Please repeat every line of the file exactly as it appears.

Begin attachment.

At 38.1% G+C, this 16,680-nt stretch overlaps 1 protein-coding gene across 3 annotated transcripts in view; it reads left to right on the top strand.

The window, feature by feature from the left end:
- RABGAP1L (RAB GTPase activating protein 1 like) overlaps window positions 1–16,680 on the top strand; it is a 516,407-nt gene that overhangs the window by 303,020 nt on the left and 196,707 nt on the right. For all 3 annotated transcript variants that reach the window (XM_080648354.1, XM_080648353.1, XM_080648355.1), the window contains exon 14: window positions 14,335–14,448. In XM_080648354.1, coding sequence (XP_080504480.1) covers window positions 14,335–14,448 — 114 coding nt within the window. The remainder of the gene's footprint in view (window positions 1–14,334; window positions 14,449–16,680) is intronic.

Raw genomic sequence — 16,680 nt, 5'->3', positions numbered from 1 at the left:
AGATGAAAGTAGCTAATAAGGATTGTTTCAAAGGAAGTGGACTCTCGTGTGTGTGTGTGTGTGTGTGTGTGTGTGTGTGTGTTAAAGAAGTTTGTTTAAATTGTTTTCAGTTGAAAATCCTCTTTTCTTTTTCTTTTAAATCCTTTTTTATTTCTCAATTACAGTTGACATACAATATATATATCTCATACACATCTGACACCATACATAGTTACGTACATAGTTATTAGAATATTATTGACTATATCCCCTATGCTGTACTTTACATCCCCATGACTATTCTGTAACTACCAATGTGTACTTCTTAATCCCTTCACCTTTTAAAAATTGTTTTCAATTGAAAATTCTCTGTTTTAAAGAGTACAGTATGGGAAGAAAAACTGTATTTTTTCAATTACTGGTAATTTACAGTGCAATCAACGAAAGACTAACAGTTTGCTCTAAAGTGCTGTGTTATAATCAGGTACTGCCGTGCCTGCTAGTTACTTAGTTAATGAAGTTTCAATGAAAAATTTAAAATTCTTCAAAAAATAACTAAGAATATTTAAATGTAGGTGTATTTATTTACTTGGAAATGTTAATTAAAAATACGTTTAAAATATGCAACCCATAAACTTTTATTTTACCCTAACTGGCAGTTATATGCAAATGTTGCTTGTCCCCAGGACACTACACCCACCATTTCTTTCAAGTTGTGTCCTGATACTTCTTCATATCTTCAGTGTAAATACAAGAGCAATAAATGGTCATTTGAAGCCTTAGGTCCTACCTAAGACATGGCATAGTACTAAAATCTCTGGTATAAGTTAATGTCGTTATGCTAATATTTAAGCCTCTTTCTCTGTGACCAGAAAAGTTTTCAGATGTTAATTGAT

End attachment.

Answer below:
At 38.1% G+C, this 16,680-nt stretch overlaps 1 protein-coding gene across 3 annotated transcripts in view; it reads left to right on the top strand.

The window, feature by feature from the left end:
- RABGAP1L (RAB GTPase activating protein 1 like) overlaps window positions 1–16,680 on the top strand; it is a 516,407-nt gene that overhangs the window by 303,020 nt on the left and 196,707 nt on the right. For all 3 annotated transcript variants that reach the window (XM_080648354.1, XM_080648353.1, XM_080648355.1), the window contains exon 14: window positions 14,335–14,448. In XM_080648354.1, coding sequence (XP_080504480.1) covers window positions 14,335–14,448 — 114 coding nt within the window. The remainder of the gene's footprint in view (window positions 1–14,334; window positions 14,449–16,680) is intronic.

Raw genomic sequence — 16,680 nt, 5'->3', positions numbered from 1 at the left:
AGATGAAAGTAGCTAATAAGGATTGTTTCAAAGGAAGTGGACTCTCGTGTGTGTGTGTGTGTGTGTGTGTGTGTGTGTGTGTTAAAGAAGTTTGTTTAAATTGTTTTCAGTTGAAAATCCTCTTTTCTTTTTCTTTTAAATCCTTTTTTATTTCTCAATTACAGTTGACATACAATATATATATCTCATACACATCTGACACCATACATAGTTACGTACATAGTTATTAGAATATTATTGACTATATCCCCTATGCTGTACTTTACATCCCCATGACTATTCTGTAACTACCAATGTGTACTTCTTAATCCCTTCACCTTTTAAAAATTGTTTTCAATTGAAAATTCTCTGTTTTAAAGAGTACAGTATGGGAAGAAAAACTGTATTTTTTCAATTACTGGTAATTTACAGTGCAATCAACGAAAGACTAACAGTTTGCTCTAAAGTGCTGTGTTATAATCAGGTACTGCCGTGCCTGCTAGTTACTTAGTTAATGAAGTTTCAATGAAAAATTTAAAATTCTTCAAAAAATAACTAAGAATATTTAAATGTAGGTGTATTTATTTACTTGGAAATGTTAATTAAAAATACGTTTAAAATATGCAACCCATAAACTTTTATTTTACCCTAACTGGCAGTTATATGCAAATGTTGCTTGTCCCCAGGACACTACACCCACCATTTCTTTCAAGTTGTGTCCTGATACTTCTTCATATCTTCAGTGTAAATACAAGAGCAATAAATGGTCATTTGAAGCCTTAGGTCCTACCTAAGACATGGCATAGTACTAAAATCTCTGGTATAAGTTAATGTCGTTATGCTAATATTTAAGCCTCTTTCTCTGTGACCAGAAAAGTTTTCAGATGTTAATTGAT